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What to Do? Thoughts Evoked By the Census of Moscow

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[I saw that money is the cause of suffering and vice among the people, and that, if I desired to help people, the first thing that was required of me was not to create those unfortunates whom I wished to assist.

I came to the conclusion that the man who does not love vice and the suffering of the people should not make use of money, thus presenting an inducement to extortion from the poor, by forcing them to work for him; and that, in order not to make use of the toil of others, he must demand as little from others as possible, and work as much as possible himself.] {22}

By dint of a long course of reasoning, I came to this inevitable conclusion, which was drawn thousands of years ago by the Chinese in the saying, "If there is one idle man, there is another dying with hunger to offset him.

[Then what are we to do? John the Baptist gave the answer to this very question two thousand years ago. And when the people asked him, "What are we to do?" he said, "Let him that hath two garments impart to him that hath none, and let him that hath meat do the same." What is the meaning of giving away one garment out of two, and half of one's food? It means giving to others every superfluity, and thenceforth taking nothing superfluous from people.

This expedient, which furnishes such perfect satisfaction to the moral feelings, kept my eyes fast bound, and binds all our eyes; and we do not see it, but gaze aside.

This is precisely like a personage on the stage, who had entered a long time since, and all the spectators see him, and it is obvious that the actors cannot help seeing him, but the point on the stage lies in the acting characters pretending not to see him, and in suffering from his absence.] {23}

Thus we, in our efforts to recover from our social diseases, search in all quarters, governmental and anti-governmental, and in scientific and in philanthropic superstitions; and we do not see what is perfectly visible to every eye.

For the man who really suffers from the sufferings of the people who surround us, there exists the very plainest, simplest, and easiest means; the only possible one for the cure of the evil about us, and for the acquisition of a consciousness of the legitimacy of his life; the one given by John the Baptist, and confirmed by Christ: not to have more than one garment, and not to have money. And not to have any money, means, not to employ the labor of others, and hence, first of all, to do with our own hands every thing that we can possibly do.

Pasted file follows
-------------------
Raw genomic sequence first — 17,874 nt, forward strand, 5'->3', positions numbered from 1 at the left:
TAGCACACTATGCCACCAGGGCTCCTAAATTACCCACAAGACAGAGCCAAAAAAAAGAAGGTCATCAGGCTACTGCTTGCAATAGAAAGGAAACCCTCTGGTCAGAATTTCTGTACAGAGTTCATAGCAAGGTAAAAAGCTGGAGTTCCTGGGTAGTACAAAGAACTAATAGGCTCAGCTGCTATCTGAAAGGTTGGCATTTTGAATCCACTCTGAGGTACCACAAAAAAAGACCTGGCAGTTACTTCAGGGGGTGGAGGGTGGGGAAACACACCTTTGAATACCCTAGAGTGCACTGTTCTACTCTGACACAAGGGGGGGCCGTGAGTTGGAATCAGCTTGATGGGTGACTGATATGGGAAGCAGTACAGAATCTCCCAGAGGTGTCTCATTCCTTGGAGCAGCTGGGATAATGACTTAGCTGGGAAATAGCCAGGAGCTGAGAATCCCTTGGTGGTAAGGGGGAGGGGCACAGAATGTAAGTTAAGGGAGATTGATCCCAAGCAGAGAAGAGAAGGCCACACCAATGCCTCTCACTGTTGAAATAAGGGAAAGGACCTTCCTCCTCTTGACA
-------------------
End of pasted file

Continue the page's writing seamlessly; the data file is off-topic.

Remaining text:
This is so clear and simple! But it is clear and simple when the requirements are simple. I live in the country. I lie on the oven, and I order my debtor, my neighbor, to chop wood and light my fire. It is very clear that I am lazy, and that I tear my neighbor away from his affairs, and I shall feel mortified, and I shall find it tiresome to lie still all the time; and I shall go and split my wood for myself.

But the delusion of slavery of all descriptions lies so far back, so much of artificial exaction has sprung up upon it, so many people, accustomed in different degrees to these habits, are interwoven with each other, enervated people, spoiled for generations, and such complicated delusions and justifications for their luxury and idleness have been devised by people, that it is far from being so easy for a man who stands at the summit of the ladder of idle people to understand his sin, as it is for the peasant who has made his neighbor build his fire....